Serrated hinge-back tortoise (Kinixys erosa)

Also known as: eroded hinge-back tortoise, forest hinged tortoise
  
French: Kinixys Rongée, Tortue Articulée D'Afrique
KingdomAnimalia
PhylumChordata
ClassReptilia
OrderTestudines
FamilyTestudinidae
GenusKinixys (1)
SizeLength: up to 37.5 cm (2)

Classified as Data Deficient (DD) on the IUCN Red List (1) and listed on Appendix II of CITES (3).

Hinge-backed tortoises (species belonging to the genus Kinixys) have the remarkable ability to shut themselves entirely within their shells (4). This is due to the hinge at the back of the carapace (or shell) that can close off the tortoise’s hind legs and tail (4). The serrated hinge-back tortoise has a slightly concave shell that is reddish-brown and yellow in colour (2) (5). The scales at the rear of the shell have upturned edges, giving, as the common name suggests, a serrated appearance (2). The head is rounded and the tail has a small, claw-like protuberance at the tip. Male serrated hinge-back tortoises can be distinguished from females by their longer and thicker tails (2).

Occurs in West Africa from the Gambia, east to the Democratic Republic of Congo and Uganda, and south to southern Angola (6).

The serrated hinge-back tortoise inhabits low to mid-altitude forest (2), where it is nearly always observed in shady areas (7). It is reportedly fond of swampy areas, but in Ghana occurs mostly in dry clearings and open areas (2).

The serrated hinge-back tortoise can often be found under logs, in holes or in leaf litter, where it uses its strong legs and upturned shell edges to wedge itself into a protected shelter (2). When in the open, the hinge-back tortoise can defend itself by withdrawing its limbs and closing its shell (2). By resting and moving in the shade, the serrated hinge-back tortoise avoids overheating in its hot, tropical environment (7). It is also a reasonable swimmer and will frequently seek out marshes and river banks in the forest (4).

Like all Kinixys species, the serrated hinge-back tortoise is omnivorous, and feeds on fungi, fruits, plant matter, invertebrates and even carrion (2) (8). During the breeding season it is thought that males fight (2), competing for females to mate with. Females lay several clutches of four eggs on the ground and cover them up with leaves (2) (4). The sex ratio is close to 1:1, and females grow to a larger size than males (9).

Hinge-back tortoises are actively hunted by humans in sub-Saharan Africa, mainly for domestic consumption (9) (10). The flesh is highly prized as food by some forest peoples, and hunting is often carried out by dogs which locate the tortoise by its distinctive smell (2). The species is also vulnerable to habitat fragmentation in parts of its range (for example, in south-eastern Nigeria) (9), but appears to still be relatively widespread in the central African forests. Thus, it is possibly not particularly vulnerable to the impacts of habitat destruction at a large scale (2) (11).

Whilst in some areas the serrated hinge-back tortoise is hunted, in others this tortoise is worshipped by local communities. They believe it brings happiness, is a symbol of peace and a sign of abundant children (10). This ‘holy’ status may afford some populations a degree of protection. The serrated hinge-back tortoise is listed on Appendix II of he Convention on International Trade in Endangered Species (CITES), meaning that international trade in this tortoise should be carefully monitored to ensure it is compatible with its survival (3). However, as there is insufficient information to determine the status of the hinge-back tortoise in the wild (1), it can not be determined if the tortoise is being taken from the wild at sustainable levels. Therefore, further research and surveys are required to ensure that this trade is not putting the serrated hinge-back tortoise at risk of extinction.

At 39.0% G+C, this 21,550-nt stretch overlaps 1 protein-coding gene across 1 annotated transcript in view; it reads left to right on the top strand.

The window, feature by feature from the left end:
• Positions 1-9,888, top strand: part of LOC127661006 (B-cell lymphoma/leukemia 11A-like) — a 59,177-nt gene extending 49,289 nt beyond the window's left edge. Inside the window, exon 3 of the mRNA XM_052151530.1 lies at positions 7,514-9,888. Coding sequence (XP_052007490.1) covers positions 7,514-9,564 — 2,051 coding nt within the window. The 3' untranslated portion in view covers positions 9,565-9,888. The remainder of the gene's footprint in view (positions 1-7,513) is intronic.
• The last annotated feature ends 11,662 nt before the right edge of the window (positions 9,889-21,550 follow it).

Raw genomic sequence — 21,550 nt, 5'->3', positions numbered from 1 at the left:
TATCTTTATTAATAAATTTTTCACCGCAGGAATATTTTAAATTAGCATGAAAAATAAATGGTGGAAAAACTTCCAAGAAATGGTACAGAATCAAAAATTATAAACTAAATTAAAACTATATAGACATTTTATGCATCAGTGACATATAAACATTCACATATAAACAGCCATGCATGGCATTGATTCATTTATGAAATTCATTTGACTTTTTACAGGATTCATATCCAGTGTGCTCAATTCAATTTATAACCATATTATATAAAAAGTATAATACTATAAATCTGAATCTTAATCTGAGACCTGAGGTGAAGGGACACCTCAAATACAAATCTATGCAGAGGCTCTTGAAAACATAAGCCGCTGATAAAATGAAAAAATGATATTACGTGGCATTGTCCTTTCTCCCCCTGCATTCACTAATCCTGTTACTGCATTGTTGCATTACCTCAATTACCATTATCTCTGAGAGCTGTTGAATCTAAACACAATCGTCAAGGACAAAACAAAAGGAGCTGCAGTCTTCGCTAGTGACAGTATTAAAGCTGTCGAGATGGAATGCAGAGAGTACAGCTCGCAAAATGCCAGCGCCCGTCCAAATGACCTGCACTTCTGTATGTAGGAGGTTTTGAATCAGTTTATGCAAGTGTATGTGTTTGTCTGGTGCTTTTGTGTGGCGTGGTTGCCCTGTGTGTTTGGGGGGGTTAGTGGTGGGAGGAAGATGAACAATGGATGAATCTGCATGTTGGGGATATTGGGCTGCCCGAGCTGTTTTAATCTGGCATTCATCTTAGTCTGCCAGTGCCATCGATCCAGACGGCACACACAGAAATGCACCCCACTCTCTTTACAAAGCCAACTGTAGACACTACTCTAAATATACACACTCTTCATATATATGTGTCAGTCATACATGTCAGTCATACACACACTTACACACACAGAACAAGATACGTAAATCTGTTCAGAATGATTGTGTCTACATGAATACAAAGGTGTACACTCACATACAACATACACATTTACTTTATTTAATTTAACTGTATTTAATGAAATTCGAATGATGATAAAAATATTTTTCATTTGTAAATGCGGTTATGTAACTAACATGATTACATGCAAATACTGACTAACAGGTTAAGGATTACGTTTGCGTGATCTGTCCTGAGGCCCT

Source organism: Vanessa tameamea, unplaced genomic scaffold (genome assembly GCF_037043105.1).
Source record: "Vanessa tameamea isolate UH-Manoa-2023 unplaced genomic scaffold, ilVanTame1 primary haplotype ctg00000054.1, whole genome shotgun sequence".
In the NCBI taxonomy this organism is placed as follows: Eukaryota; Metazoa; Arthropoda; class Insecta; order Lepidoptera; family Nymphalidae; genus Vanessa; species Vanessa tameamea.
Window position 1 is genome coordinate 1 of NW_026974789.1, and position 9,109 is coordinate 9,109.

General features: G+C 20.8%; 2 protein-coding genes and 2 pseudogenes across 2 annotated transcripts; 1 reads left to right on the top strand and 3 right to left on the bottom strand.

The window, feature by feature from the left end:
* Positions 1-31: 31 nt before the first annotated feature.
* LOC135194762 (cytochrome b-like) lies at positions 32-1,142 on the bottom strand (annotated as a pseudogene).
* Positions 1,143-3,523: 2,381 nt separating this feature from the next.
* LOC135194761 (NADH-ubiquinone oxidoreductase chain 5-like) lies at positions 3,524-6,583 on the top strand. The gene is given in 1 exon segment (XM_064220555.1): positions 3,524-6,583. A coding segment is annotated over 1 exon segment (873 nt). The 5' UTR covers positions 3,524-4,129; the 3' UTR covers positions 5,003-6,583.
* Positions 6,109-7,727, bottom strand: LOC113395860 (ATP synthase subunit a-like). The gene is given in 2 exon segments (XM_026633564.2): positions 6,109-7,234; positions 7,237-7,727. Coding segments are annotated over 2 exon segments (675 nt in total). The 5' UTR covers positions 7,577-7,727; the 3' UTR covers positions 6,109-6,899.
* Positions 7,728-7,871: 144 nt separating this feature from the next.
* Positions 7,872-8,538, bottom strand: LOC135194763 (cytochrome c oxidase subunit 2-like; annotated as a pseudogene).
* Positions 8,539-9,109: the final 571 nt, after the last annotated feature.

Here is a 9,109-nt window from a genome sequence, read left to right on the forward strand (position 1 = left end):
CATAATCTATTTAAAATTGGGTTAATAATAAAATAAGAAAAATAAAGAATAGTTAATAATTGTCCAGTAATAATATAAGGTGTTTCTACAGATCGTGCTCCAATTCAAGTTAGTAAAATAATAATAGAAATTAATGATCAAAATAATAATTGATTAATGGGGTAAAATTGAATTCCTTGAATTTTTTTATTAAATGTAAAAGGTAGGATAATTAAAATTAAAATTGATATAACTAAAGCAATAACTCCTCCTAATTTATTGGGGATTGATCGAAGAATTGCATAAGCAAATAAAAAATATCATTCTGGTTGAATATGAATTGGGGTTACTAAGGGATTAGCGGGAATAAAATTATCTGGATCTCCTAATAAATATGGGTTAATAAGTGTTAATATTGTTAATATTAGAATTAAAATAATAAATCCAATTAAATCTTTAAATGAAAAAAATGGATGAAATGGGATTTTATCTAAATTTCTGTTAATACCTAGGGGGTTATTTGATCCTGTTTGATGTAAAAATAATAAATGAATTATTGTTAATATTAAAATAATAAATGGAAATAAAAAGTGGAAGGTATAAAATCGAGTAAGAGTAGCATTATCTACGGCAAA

For more information on tortoises and turtles and their conservation, see:

Authenticated (06/08/09) by Dr Luca Luiselli, Senior Researcher in Ecology, Institute Demetra, Rome, Italy.
http://www.intecol.net/pages/002_personal.php?id=lucamlu

  1. IUCN Red List (September, 2007)
    http://www.iucnredlist.org
  2. Spawls, S., Howell, K., Drewes, R.C. and Ashe, J. (2004) Field Guide to the Reptiles of East Africa. Christopher Helm Publishers Ltd, London.
  3. CITES (October, 2007)
    http://www.cites.org
  4. Burnie, D. (2001) Animal. Dorling Kindersley, London.
  5. Alderton, D. (1988) Turtles and Tortoises of the World. Blandford Press, London.
  6. Ernst, C.H., Altenburg, R.G.M. and Barbour, R.W. (1997) Turtles of the World. ETI Information Systems Ltd, Netherlands. Available at:
    http://ip30.eti.uva.nl/BIS/turtles.php
  7. Luiselli, L. (2005) Aspects of comparative thermal ecology of sympatric hinge-back tortoises (Kinixys homeana and Kinixys erosa) in the Niger Delta, southern Nigeria. African Journal of Ecology, 43(1): 64 - 69.
  8. Luiselli, L. (2003) Seasonal activity patterns and diet divergence of three sympatric Afrotropical tortoise species (genus Kinixys). Contributions to Zoology, 72(4): 211 - 220.
  9. Luiselli, L., Politano, E. and Akani, G.C. (2003) Seasonal incidence, sex-ratio, and population cohorts of hinge-back tortoises (genus Kinixys) in the wild and in bush-meat markets of the Niger Delta, southern Nigeria: are human predation effects random?. Revue de Ecologie - La Terre et la Vie, 58: 243 - 248.
  10. Luiselli, L. (2003) Comparative abundance and population structure of sympatric Afrotropical tortoises in six rainforest areas: the differential effects of “traditional veneration” and of “subsistence hunting” by local people. Acta Oecologica, 24(3): 157 - 163.
  11. Luiselli, L. (2009) Pers. comm.